Stray dogs are a common sight in many parts of the world. One of my lasting memories and the subject of the occasional nightmare is seeing loping Alsatians on the streets of Athens. In Indian cities and towns, they are not of any pedigree but invariably mongrels that are ubiquitous. These dogs can also be rabid, but they are now accepted as part of the fabric of the urban jungle.
So why does the sight of stray cats somehow seem much more disturbing? In Istanbul, I saw cats and kittens along the rocks by the beach. As for Chennai, my former hometown, the place is now teeming with them. These delicate feline refugees somehow are out of place living on the streets. They appear as if deprived of their birth right – which would obviously be a life of comfort and elegance.
Yesterday’s email from my mother had news of a major stray cat invasion in their house in Chennai. A mother cat had delivered a litter of four under the cupboard of my old room and two others have encroached into their bedroom and left their mark! The mother is resting but her kittens were taken away and left on the street. One can only hope that they survive and don’t meet a bloody end under some automobile.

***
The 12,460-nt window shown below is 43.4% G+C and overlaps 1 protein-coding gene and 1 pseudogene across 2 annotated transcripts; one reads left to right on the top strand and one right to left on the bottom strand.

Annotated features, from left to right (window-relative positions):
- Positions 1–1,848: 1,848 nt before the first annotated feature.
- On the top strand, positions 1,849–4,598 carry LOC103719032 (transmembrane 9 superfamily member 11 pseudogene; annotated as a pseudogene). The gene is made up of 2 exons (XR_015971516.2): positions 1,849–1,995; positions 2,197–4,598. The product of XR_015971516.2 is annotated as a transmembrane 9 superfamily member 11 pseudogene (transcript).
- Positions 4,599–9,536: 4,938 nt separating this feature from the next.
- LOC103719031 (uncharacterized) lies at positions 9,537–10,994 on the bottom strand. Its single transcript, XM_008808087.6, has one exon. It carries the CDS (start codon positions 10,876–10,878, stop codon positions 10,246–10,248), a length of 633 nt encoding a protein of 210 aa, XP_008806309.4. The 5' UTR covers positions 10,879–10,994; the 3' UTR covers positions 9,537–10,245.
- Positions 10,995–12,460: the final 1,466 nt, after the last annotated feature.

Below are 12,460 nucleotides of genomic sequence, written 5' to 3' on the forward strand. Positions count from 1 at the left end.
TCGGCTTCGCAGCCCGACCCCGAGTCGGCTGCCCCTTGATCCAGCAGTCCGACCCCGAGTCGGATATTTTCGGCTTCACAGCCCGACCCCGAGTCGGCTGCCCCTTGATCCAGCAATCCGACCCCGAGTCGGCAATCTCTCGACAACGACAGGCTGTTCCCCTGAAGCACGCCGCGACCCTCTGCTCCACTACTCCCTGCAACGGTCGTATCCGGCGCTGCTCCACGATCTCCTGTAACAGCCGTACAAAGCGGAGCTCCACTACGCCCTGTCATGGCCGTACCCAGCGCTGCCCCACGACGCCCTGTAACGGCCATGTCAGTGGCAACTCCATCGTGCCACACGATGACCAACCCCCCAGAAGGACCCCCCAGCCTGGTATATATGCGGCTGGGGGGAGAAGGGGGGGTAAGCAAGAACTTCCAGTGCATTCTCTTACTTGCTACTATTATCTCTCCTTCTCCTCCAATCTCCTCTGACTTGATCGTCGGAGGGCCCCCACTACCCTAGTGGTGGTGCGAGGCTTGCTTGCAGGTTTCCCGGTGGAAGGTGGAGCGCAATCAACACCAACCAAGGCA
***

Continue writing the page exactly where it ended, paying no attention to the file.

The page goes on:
All this made me think about the pressures of our daily existence – people, like cats are being displaced everywhere. Refugees smuggled across land and sea in search of asylum in the west, or EU migrants coming (in dribbles perhaps, not droves) for a better life in the UK, for example. The vocal and violent protests by the disenfranchised in Brazil all through the run up to the World Cup have made a huge impact, highlighting just how unequal a society it really is. And more worrying – the radical extremists wreaking havoc in the Middle East are now beating on the gates of Baghdad. As the oil fields bubble away below, the conflagrations above go on with no end in sight. The fight for daily survival is a stark reality in so many parts of the world and a harmonious modern world looks an impossible fantasy.